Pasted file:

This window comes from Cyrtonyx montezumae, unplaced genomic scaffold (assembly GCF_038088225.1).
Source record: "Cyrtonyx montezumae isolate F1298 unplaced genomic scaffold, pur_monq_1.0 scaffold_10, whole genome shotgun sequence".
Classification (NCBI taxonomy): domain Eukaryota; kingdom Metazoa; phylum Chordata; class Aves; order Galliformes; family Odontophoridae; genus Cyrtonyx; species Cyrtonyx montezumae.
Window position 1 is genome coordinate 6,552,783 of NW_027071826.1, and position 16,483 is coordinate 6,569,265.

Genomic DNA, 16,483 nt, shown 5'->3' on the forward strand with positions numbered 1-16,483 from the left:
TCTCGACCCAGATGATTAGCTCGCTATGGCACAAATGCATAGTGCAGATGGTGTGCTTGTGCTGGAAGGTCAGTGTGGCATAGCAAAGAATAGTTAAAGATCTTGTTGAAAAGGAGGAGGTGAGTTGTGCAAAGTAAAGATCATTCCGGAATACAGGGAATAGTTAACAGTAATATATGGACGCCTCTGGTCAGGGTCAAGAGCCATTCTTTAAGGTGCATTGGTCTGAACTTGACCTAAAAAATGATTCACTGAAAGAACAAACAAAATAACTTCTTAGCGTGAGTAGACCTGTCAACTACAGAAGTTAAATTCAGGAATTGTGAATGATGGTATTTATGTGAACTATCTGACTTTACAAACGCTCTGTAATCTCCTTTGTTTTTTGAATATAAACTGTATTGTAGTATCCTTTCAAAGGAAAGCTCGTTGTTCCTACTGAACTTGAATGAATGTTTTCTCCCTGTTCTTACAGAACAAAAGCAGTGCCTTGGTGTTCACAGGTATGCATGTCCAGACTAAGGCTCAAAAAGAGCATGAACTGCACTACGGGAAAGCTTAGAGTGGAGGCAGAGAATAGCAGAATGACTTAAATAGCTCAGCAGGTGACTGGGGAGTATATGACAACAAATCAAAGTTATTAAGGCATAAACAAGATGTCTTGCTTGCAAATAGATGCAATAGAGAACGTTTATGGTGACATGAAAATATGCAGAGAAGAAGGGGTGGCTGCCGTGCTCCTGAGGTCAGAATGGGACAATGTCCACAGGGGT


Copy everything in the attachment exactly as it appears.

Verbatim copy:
This window comes from Cyrtonyx montezumae, unplaced genomic scaffold (assembly GCF_038088225.1).
Source record: "Cyrtonyx montezumae isolate F1298 unplaced genomic scaffold, pur_monq_1.0 scaffold_10, whole genome shotgun sequence".
Classification (NCBI taxonomy): domain Eukaryota; kingdom Metazoa; phylum Chordata; class Aves; order Galliformes; family Odontophoridae; genus Cyrtonyx; species Cyrtonyx montezumae.
Window position 1 is genome coordinate 6,552,783 of NW_027071826.1, and position 16,483 is coordinate 6,569,265.

Genomic DNA, 16,483 nt, shown 5'->3' on the forward strand with positions numbered 1-16,483 from the left:
TCTCGACCCAGATGATTAGCTCGCTATGGCACAAATGCATAGTGCAGATGGTGTGCTTGTGCTGGAAGGTCAGTGTGGCATAGCAAAGAATAGTTAAAGATCTTGTTGAAAAGGAGGAGGTGAGTTGTGCAAAGTAAAGATCATTCCGGAATACAGGGAATAGTTAACAGTAATATATGGACGCCTCTGGTCAGGGTCAAGAGCCATTCTTTAAGGTGCATTGGTCTGAACTTGACCTAAAAAATGATTCACTGAAAGAACAAACAAAATAACTTCTTAGCGTGAGTAGACCTGTCAACTACAGAAGTTAAATTCAGGAATTGTGAATGATGGTATTTATGTGAACTATCTGACTTTACAAACGCTCTGTAATCTCCTTTGTTTTTTGAATATAAACTGTATTGTAGTATCCTTTCAAAGGAAAGCTCGTTGTTCCTACTGAACTTGAATGAATGTTTTCTCCCTGTTCTTACAGAACAAAAGCAGTGCCTTGGTGTTCACAGGTATGCATGTCCAGACTAAGGCTCAAAAAGAGCATGAACTGCACTACGGGAAAGCTTAGAGTGGAGGCAGAGAATAGCAGAATGACTTAAATAGCTCAGCAGGTGACTGGGGAGTATATGACAACAAATCAAAGTTATTAAGGCATAAACAAGATGTCTTGCTTGCAAATAGATGCAATAGAGAACGTTTATGGTGACATGAAAATATGCAGAGAAGAAGGGGTGGCTGCCGTGCTCCTGAGGTCAGAATGGGACAATGTCCACAGGGGT